I made the big decision sometime in November of last year. This was my chance to break the wall once again – so I started training in the process, even during the Christmas season. At first it was hard since I had always set my eyes on the glorious number 21. But with a little push, some discipline, an “inspiration” – and the right kind of mix from the iPod Shuffle – accomplishing long runs became more bearable. I was racking in the kilometers whenever I can, resulting in the conceptualization of the Project Cuarenta hamster-training session and the completion of my longest training run by far – a 36.22K solo LSD in the Queen City of the South that took me to a lot of major roads in Cebu. Training commenced until the last week of January.
Along with these long runs come highly noticeable weight loss. So I’m very happy that even though I usually gorge a lot on the holidays – who wouldn’t, right? – I was able to maintain my weight. It was also good news since I decided to sign up for a second serving of the running group’s biggest loser challenge. Shedding off those pounds really did me well.
One week into the race, I had to strictly implement the following aside from the usual carbo-loading so that I can safely say that I’m ready for race day:
• Get enough sleep – there was a need to make it between 6 to 8 hours.
• Eat at least 2 bananas everyday – after suffering from cramps in a number of races, there was no way I’m going to let that rain on my parade. In a sense, I was also potassium loading.
• Prepare a loud playlist for the iPod Shuffle, and I mean LOUD – studies have shown that runners who listen to their favorite type of music before and during a run are psychologically motivated to do more. Hence, I grabbed my favorite hardcore rock songs utilizing double pedal bass beats as much as possible, both local and foreign, to match the mood.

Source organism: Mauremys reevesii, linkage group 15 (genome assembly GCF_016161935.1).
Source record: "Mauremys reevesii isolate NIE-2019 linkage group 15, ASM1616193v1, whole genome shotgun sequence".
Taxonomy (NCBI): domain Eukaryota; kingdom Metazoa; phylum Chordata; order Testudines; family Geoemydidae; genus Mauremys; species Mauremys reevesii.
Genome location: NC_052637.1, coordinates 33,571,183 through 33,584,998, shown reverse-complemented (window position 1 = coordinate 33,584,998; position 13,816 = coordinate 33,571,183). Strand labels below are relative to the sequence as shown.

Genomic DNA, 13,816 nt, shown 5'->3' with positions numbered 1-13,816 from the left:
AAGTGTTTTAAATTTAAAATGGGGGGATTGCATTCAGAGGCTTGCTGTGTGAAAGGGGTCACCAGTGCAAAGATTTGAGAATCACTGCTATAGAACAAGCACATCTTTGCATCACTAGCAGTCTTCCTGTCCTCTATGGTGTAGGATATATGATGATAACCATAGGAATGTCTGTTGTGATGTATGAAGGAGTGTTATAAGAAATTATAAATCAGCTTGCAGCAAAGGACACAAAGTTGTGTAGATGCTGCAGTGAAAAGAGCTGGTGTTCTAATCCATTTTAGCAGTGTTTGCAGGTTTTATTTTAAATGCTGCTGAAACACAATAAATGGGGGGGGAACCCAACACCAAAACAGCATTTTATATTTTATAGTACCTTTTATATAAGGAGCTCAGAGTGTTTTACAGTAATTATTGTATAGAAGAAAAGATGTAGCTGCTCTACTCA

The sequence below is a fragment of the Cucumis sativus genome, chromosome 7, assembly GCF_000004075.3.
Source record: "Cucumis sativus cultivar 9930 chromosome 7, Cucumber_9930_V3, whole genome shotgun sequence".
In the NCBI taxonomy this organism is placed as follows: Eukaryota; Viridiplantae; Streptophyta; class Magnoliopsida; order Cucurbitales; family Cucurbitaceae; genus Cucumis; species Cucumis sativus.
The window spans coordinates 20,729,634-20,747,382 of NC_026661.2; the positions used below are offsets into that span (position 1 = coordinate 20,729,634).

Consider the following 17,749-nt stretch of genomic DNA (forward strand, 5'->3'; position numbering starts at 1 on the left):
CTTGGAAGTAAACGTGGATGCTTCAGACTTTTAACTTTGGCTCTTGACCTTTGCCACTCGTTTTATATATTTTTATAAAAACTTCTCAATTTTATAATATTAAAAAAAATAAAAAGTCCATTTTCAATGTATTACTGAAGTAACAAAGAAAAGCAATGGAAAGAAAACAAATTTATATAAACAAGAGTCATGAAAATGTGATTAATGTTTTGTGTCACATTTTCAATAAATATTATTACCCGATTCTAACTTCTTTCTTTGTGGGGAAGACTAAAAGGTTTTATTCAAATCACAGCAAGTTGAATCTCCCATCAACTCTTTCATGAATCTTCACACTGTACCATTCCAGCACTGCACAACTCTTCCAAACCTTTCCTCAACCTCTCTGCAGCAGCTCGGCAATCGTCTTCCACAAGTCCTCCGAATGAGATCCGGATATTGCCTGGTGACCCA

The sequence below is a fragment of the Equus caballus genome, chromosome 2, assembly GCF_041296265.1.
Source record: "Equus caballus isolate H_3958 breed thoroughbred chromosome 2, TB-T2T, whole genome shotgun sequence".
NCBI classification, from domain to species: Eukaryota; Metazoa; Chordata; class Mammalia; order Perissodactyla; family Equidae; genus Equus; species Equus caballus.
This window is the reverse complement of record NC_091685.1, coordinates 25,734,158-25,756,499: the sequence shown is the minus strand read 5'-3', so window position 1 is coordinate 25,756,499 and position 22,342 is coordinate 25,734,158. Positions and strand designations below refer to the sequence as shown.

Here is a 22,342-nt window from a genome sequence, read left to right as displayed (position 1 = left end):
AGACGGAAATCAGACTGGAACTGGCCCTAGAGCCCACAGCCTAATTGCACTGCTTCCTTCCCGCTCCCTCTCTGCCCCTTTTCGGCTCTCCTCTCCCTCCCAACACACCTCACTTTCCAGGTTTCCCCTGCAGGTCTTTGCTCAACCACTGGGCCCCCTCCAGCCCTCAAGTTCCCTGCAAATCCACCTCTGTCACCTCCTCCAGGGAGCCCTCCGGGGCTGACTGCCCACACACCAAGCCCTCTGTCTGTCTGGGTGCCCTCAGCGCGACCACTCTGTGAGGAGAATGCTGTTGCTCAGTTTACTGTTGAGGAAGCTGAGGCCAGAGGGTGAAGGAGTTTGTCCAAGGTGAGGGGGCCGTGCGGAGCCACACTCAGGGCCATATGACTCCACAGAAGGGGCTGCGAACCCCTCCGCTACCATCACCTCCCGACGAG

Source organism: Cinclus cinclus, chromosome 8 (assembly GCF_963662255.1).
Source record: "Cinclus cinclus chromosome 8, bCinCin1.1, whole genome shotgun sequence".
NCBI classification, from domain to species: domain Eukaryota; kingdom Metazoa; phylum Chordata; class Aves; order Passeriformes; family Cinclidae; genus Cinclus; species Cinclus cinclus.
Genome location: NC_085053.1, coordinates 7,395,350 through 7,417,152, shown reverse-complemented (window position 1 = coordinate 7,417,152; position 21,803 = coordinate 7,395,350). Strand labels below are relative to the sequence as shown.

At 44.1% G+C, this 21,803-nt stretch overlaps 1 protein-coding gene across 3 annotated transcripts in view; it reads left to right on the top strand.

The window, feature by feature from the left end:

• Lay off the alcohol – it really works.
• Get any more pending work done so that I won’t have to worry much on race weekend.
• Finally, taper on the distance – ‘nuff said!
I took a flight back home to Manila Friday night. Couldn’t help but feel excited because the race was in a few days. This was definitely going to be my moment and there was no way anything was going to stop me – except colds and signs of sore throat. I was blowing my nose frequently that day and I tried to contain my coughing as much as possible so that my throat wouldn’t be that aggravated. So there was a need to stock up on vitamin C, and pray that nothing bad happens on race day. Sure, it’s only colds and a sore throat, but it could still affect my concentration and my spirit. Thankfully, the following day, signs of sickness were kept at bay, but there was still no reason for me not to drink my vitamins and gargle full strength does of Bactidol.
Saturday came. Relaxed in the comfort of my own home and watch the tube. Tried to contain the excitement as much as possible, but to no avail. Sent greetings of good luck to all those who were going to participate in the race. Sustained my potassium loading to prevent the risk of getting cramps in the race. Prepared my equipment and my apparel for the race. Ate a lot – after a long while, I got to eat rice again and some “evil” food. Hehehe! Got to bed as early as 8PM to prevent myself from being groggy when I wake up.
Sunday was race day. I woke up at 2AM, got dressed, then headed to my favorite parking spot at The Fort. There I met up with the running core, who I haven’t seen and ran with for quite some time.
(This is Team Tahanan Village. Too bad we couldn’t find Rachel this time.)
Knowing that we will be soaking ourselves under the sun for approximately 4 hours, I took the liberty of bringing in some sunblock. Yes, though I already have dark skin already, I was THAT scared of getting darker further. I passed that on to some of my friends.
We got ourselves in the coral later on. Approximately 30 of us who will be doing the full marathon got ourselves conditioned as much as possible and warmed up completely. Our Garmins were set, our laces were tied, our hydration belts were tightly secured, and our spirits were anxious to get the race started already. A few minutes before the race, déjà vu – much like what happened at the Cebu City Marathon a while ago, we were greeted by fireworks. That sure provided more than enough boost for us. After giving ourselves pats on the backs and encouraging words of support, the final seconds had shown up on the race clock. 5… 4… 3… 2… 1… We were off!